Artistically Speaking: Jules Sease
Why did this artist go from sewing quilts to designing a complete fashion line? The ‘devil’ made him do it.
The Shield: How did you get into fashion?
Jules Sease: I was sewing quilts [for] quite a while there. How I got into fashion was that I saw the prompt for the fashion show, and I saw that one of the prompts has like the devil figure, and that really interested me, so I was like “I’m going to do this!” and that’s how I got into it, because I had no prior experience to it.
TS: Where did you get the inspiration for your fashion collection?
JS: The devil figure. I really am interested in the figure of the devil just in art in general, and then from the devil figure I drew from ideas of arcs of the devil figure in media like the devil child, the devil lady, because she’s a seductress, the exorcism, demonizing others for what you see in yourself and the classic devil look, with the fire and stuff.”
TS: What designers have influenced you?
JS: I’m a painter; that’s my first thing that I do. Traditionally, that has carried over influence what has been [in my fashion work]… like [Jean-Michel] Basquiat.
TS: How did you create the pieces in your collection?
JS: I sewed every one of them. For four months, I sewed.
TS: What is your favorite memory from the fashion show?
JS: The gratification of [my designs] all fitting and the fact that they looked good. I was really happy with the outcome of it.
TS: What art classes are you in?
JS: I’m in Sculpture II, Ceramics AP and Painting III.
TS: Are you in the Fine Arts Academy?
JS: I’m not, because I failed Spanish in eighth grade.
TS: What is your favorite art piece that you have created so far?
JS: I really like my recent one I did. I’m trans, and I’m on hormone replacement therapy for testosterone, and I used the shots that I used every week, three months worth of them, to create a religious self portrait.
TS: What types of art do you sell/create?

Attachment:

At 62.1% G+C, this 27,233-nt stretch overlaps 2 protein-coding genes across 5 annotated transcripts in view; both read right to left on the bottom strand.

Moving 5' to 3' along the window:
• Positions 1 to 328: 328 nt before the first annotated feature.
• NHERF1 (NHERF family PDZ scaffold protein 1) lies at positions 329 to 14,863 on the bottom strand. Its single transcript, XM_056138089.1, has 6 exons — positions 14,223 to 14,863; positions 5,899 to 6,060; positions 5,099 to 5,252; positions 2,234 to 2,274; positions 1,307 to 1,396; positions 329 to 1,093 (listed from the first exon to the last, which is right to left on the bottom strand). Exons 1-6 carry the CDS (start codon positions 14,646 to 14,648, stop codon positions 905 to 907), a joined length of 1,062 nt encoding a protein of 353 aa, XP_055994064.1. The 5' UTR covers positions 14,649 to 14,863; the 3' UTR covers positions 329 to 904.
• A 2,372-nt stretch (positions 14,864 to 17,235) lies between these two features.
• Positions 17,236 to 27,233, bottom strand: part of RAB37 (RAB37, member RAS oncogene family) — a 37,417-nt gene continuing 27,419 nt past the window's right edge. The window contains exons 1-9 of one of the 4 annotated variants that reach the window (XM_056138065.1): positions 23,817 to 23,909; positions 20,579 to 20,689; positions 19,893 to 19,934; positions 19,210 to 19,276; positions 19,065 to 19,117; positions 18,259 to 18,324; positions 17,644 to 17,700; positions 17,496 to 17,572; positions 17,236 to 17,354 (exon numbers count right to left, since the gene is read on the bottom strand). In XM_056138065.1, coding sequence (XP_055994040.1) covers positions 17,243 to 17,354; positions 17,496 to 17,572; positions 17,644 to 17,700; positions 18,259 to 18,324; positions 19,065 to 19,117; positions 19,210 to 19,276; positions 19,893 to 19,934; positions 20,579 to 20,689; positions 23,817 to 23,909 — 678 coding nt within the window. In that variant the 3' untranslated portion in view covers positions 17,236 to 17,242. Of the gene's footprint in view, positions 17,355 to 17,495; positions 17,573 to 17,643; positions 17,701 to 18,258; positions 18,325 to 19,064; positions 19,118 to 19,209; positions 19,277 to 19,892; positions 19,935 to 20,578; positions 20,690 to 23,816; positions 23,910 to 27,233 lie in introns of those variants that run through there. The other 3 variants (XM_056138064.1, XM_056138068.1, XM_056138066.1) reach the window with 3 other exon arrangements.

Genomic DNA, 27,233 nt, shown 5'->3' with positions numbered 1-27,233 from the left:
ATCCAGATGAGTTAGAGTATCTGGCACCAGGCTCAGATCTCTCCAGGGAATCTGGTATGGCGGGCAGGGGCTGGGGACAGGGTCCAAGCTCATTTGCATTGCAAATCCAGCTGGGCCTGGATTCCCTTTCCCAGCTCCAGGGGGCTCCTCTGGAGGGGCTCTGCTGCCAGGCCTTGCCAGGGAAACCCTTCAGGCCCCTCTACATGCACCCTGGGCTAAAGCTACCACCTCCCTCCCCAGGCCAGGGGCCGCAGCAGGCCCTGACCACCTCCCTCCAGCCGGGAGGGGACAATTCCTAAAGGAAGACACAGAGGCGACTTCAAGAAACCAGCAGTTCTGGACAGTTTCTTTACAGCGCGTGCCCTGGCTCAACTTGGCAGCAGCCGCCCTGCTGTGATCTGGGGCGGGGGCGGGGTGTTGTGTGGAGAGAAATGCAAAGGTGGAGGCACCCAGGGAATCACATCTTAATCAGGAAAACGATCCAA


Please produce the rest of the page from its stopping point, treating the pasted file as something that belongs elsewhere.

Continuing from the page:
JS: I sell little small clothing and fabric items, and I sell portraits and commissions. … I do mainly portraits; that is my thing, and I’ve done a lot of dog art.
TS: How are you selling your art?
JS: All through Instagram.
TS: What artists have influenced you in your art?
JS: Basquiat, and a man named David Wojnarowicz. He was an artist who died in the ’90s of AIDS. He was really influential within that community.
TS: How did you learn to paint and do all these kinds of art?
JS: I have always been interested in art. When in ninth grade I started to go through some really rough mental-health issues, that translated over to doing art constantly as a coping mechanism. I went through 13 journals within eight months. That’s what made me start, really.
TS: What made you want to become an artist?
JS: I feel like art is a really powerful thing to share experiences with and reach people who might not typically see the experience that you share within art. Also, it’s just a communication within people of different human experiences and how we experience life in general.
TS: What type of art do you want to learn to create?
JS: I would like to do more fibers. I would like to do bigger pieces with fibers, like soft sculpture. Also, paper-making; I really want to learn how to make paper.
TS: What are your plans for the future?
JS: I’m trying to go to art school, if they give me enough money.
TS: Do you have any particular ones in mind?
JS: Yeah, MICA [Maryland Institute College of Art,] which is up in Baltimore, and the School of the Art Institute of Chicago. Those are the main two right now.
— interview by Olivia Watts